We were graced with a porter who thrived on spending his days watching VCD’s on bus’s onboard TV. I use the term graced in a slightly sarcastic way – most of the video CDs he put on were slightly irritating (but highly amusing) Thai and Lao music videos. Some of the Lao music videos were a bit random as well – I’m not sure who the singer was, but in a couple of the videos he actually looked like he’d forgotten the words. One of his music videos also featured a middle aged housewife having a midlife crisis and going out and getting drunk with some dirty old men, before crawling home after dark and passing out, at which point her husband threw water on her. I’m not sure what demographic the video was trying to appeal to, but it was quite interesting. There were also a few very badly choreographed videos – it’s like watching a car crash, you can’t really help yourself, and it did pass the time well. A real crowd pleaser were the Thai slapstick comedies which the porter stuck on a couple of times. Even we enjoyed them, although we couldn’t understand them. It was always a relief when the TV was off though – the porter and driver weren’t shy with the volume control.
We stopped several times along the way to pick up villagers who were travelling to Huay Xai as well, but the bus never even got half full – it was nice to have so much space to ourselves! We wondered at first why every villager that got on the bus was given a yellow plastic bag by the porter, and why we didn’t get one – we soon discovered that it was in case they were sick. I guess some of them are not used to travelling on buses, because a couple of people were sick, and one guy was sick around every 30 minutes for about 8 hours! A few of them also used the bags for spitting into – it’s amazing how much you can fill up a bag with spit!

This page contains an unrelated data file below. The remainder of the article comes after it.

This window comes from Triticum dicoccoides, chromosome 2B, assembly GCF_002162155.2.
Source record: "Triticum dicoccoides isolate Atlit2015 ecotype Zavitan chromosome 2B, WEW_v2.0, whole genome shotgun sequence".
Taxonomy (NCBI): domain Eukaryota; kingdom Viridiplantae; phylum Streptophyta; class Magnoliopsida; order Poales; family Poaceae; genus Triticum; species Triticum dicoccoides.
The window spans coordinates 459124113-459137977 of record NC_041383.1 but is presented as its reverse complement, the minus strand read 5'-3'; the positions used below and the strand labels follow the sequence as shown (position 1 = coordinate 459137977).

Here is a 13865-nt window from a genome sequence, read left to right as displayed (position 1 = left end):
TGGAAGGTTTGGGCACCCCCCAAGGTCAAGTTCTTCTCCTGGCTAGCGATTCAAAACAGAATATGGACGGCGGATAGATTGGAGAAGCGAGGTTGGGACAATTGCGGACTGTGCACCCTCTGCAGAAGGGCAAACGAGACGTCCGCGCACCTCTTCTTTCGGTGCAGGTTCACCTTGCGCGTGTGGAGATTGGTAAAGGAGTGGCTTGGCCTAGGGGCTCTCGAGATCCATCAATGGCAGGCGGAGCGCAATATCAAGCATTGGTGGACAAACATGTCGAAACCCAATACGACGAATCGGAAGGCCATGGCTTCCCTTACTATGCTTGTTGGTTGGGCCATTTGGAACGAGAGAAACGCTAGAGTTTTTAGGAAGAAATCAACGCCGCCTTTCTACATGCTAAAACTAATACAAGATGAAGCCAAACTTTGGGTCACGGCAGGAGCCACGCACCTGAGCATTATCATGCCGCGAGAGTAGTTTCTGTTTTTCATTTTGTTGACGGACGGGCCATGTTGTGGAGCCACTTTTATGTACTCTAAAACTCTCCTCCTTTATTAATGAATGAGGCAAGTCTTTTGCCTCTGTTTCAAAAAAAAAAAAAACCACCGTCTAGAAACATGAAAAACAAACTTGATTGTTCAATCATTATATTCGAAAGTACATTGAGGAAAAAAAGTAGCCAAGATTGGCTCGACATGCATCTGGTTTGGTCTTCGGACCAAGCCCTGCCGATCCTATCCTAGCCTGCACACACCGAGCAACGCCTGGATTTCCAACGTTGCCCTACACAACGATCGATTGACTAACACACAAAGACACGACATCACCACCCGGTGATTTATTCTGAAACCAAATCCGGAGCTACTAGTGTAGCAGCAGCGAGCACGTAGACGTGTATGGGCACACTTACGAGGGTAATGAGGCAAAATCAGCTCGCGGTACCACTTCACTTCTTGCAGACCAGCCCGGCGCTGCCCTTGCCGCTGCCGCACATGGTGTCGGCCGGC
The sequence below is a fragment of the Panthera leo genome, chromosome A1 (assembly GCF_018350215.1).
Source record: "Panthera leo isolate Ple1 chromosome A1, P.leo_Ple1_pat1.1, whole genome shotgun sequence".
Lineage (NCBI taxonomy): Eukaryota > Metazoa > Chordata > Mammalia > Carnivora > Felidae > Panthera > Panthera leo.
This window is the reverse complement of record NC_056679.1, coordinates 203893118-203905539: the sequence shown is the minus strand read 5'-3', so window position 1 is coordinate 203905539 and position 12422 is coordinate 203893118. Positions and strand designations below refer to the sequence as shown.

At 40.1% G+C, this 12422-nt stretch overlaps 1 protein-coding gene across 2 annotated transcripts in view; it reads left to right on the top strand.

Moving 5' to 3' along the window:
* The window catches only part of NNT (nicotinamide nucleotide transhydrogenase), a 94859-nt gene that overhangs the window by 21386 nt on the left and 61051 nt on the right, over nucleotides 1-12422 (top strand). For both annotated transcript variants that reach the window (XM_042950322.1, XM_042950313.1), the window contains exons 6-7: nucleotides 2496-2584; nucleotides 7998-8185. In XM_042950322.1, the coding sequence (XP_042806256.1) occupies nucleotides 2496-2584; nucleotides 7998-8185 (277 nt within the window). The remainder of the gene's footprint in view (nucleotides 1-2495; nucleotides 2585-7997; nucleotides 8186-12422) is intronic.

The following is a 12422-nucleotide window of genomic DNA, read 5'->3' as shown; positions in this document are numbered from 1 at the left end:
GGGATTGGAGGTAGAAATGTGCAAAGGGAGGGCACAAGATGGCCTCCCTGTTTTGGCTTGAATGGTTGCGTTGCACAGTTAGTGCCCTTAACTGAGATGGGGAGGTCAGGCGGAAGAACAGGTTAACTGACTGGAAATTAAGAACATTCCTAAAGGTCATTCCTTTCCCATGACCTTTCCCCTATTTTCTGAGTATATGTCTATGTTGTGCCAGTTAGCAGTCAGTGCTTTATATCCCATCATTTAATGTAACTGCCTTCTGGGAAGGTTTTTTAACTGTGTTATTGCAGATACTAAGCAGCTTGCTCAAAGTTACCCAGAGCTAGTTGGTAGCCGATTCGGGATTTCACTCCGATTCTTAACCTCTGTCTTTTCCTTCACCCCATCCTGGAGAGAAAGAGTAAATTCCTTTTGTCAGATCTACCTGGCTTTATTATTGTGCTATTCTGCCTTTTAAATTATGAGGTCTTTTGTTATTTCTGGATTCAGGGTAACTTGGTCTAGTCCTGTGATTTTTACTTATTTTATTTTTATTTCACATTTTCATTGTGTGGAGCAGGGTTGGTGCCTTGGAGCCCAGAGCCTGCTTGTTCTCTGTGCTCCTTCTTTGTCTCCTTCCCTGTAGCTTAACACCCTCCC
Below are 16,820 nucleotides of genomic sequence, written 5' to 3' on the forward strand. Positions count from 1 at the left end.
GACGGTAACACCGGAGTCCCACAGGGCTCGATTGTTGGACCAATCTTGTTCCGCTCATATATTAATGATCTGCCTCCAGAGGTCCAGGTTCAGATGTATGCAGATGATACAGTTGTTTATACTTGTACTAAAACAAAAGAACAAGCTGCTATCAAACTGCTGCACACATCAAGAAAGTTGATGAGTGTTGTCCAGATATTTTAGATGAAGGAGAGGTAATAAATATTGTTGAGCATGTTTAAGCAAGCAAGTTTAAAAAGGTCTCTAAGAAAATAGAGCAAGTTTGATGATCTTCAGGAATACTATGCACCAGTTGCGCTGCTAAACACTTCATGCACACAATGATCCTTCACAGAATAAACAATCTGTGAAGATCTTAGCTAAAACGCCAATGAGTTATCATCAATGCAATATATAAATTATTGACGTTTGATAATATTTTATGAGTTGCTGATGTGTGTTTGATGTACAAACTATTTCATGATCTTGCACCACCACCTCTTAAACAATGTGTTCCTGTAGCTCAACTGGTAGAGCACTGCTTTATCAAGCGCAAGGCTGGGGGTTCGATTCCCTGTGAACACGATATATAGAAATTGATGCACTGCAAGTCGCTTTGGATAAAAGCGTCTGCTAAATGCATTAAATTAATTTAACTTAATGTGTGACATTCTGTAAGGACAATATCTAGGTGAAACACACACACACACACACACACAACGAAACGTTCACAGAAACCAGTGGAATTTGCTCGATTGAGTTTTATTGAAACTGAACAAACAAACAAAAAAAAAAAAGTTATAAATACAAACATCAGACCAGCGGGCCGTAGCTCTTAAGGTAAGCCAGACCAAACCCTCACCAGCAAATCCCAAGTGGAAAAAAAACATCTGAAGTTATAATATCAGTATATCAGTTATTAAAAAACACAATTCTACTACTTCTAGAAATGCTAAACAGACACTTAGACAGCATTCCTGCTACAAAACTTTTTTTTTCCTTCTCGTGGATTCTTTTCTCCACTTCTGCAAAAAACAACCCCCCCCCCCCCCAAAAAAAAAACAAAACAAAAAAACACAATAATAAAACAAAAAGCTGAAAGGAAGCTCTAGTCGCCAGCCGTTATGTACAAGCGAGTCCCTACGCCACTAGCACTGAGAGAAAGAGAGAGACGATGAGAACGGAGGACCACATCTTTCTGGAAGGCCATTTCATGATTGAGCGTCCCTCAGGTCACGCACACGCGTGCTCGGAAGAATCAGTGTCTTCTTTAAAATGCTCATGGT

There were quite a few characters on our bus as well. The first people to get on were a tribal woman and her child. The child (a girl) had a shaved head – I wanted to know why, but did not want to ask – but she watched the television with big brown eyes. When they got off, the woman waved goodbye to me – she was very sweet. There was also an old man sitting across from us for a while. He kept glancing over in my direction, and eventually reached across as though he was reaching for my bag. I was about to tell him to get off my stuff, but at the last minute he stroked the hair on my legs lightly, before pointing at his own which were completely hairless. He looked quite entertained by my hairy legs, so I showed him my equally hairy arms, and in turn he pointed at his hairless arms and laughed. The Lao are not known for their personal space, and I was pleased that his glances were curiosity for my hairy-ness as opposed to anything more sinister!
After Luang Nam Tha, the road was mostly good. The road between there and Huay Xai is currently being upgraded, but is almost done. The upgrades are thanks to the Chinese government, and they’re also upgrading much of the road between Pak Mong and Luang Nam Tha. However, I’ve read that this goodwill is at the expense of some of Laos’ northern forests – China apparently has some rights to log some of these over normal capacity. Still, it’s difficult not to appreciate how much the improved roads must change the lives of the villagers living along them for a better – if not for the preservation of their cultures.